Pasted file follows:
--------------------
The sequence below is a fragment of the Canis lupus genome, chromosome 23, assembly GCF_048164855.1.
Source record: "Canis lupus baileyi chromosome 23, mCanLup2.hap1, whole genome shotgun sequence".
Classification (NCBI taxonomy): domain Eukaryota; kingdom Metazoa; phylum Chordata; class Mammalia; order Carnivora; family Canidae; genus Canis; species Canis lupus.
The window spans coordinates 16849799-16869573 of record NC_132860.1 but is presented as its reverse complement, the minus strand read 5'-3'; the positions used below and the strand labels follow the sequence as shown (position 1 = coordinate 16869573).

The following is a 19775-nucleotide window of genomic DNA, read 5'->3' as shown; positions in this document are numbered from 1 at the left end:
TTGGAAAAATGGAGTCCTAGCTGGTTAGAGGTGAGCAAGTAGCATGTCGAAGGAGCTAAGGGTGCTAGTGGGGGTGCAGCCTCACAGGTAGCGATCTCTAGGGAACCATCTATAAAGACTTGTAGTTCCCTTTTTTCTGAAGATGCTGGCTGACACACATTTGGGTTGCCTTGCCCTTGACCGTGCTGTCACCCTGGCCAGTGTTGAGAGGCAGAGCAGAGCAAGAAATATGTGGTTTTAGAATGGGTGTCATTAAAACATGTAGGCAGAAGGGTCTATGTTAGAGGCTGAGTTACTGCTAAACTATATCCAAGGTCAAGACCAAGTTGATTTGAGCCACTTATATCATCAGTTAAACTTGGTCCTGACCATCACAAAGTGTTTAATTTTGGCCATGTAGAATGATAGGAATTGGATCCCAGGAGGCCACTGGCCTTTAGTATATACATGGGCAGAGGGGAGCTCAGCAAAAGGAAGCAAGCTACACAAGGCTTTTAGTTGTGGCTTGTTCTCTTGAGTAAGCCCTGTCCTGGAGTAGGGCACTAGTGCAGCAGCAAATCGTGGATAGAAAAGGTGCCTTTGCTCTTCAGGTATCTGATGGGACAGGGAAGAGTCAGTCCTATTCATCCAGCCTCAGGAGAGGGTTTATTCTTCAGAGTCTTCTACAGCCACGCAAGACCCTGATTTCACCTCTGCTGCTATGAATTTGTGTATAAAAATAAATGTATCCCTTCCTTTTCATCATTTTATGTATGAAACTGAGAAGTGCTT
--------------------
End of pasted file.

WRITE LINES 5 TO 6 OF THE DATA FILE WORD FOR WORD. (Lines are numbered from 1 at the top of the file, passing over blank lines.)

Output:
The following is a 19775-nucleotide window of genomic DNA, read 5'->3' as shown; positions in this document are numbered from 1 at the left end:
TTGGAAAAATGGAGTCCTAGCTGGTTAGAGGTGAGCAAGTAGCATGTCGAAGGAGCTAAGGGTGCTAGTGGGGGTGCAGCCTCACAGGTAGCGATCTCTAGGGAACCATCTATAAAGACTTGTAGTTCCCTTTTTTCTGAAGATGCTGGCTGACACACATTTGGGTTGCCTTGCCCTTGACCGTGCTGTCACCCTGGCCAGTGTTGAGAGGCAGAGCAGAGCAAGAAATATGTGGTTTTAGAATGGGTGTCATTAAAACATGTAGGCAGAAGGGTCTATGTTAGAGGCTGAGTTACTGCTAAACTATATCCAAGGTCAAGACCAAGTTGATTTGAGCCACTTATATCATCAGTTAAACTTGGTCCTGACCATCACAAAGTGTTTAATTTTGGCCATGTAGAATGATAGGAATTGGATCCCAGGAGGCCACTGGCCTTTAGTATATACATGGGCAGAGGGGAGCTCAGCAAAAGGAAGCAAGCTACACAAGGCTTTTAGTTGTGGCTTGTTCTCTTGAGTAAGCCCTGTCCTGGAGTAGGGCACTAGTGCAGCAGCAAATCGTGGATAGAAAAGGTGCCTTTGCTCTTCAGGTATCTGATGGGACAGGGAAGAGTCAGTCCTATTCATCCAGCCTCAGGAGAGGGTTTATTCTTCAGAGTCTTCTACAGCCACGCAAGACCCTGATTTCACCTCTGCTGCTATGAATTTGTGTATAAAAATAAATGTATCCCTTCCTTTTCATCATTTTATGTATGAAACTGAGAAGTGCTT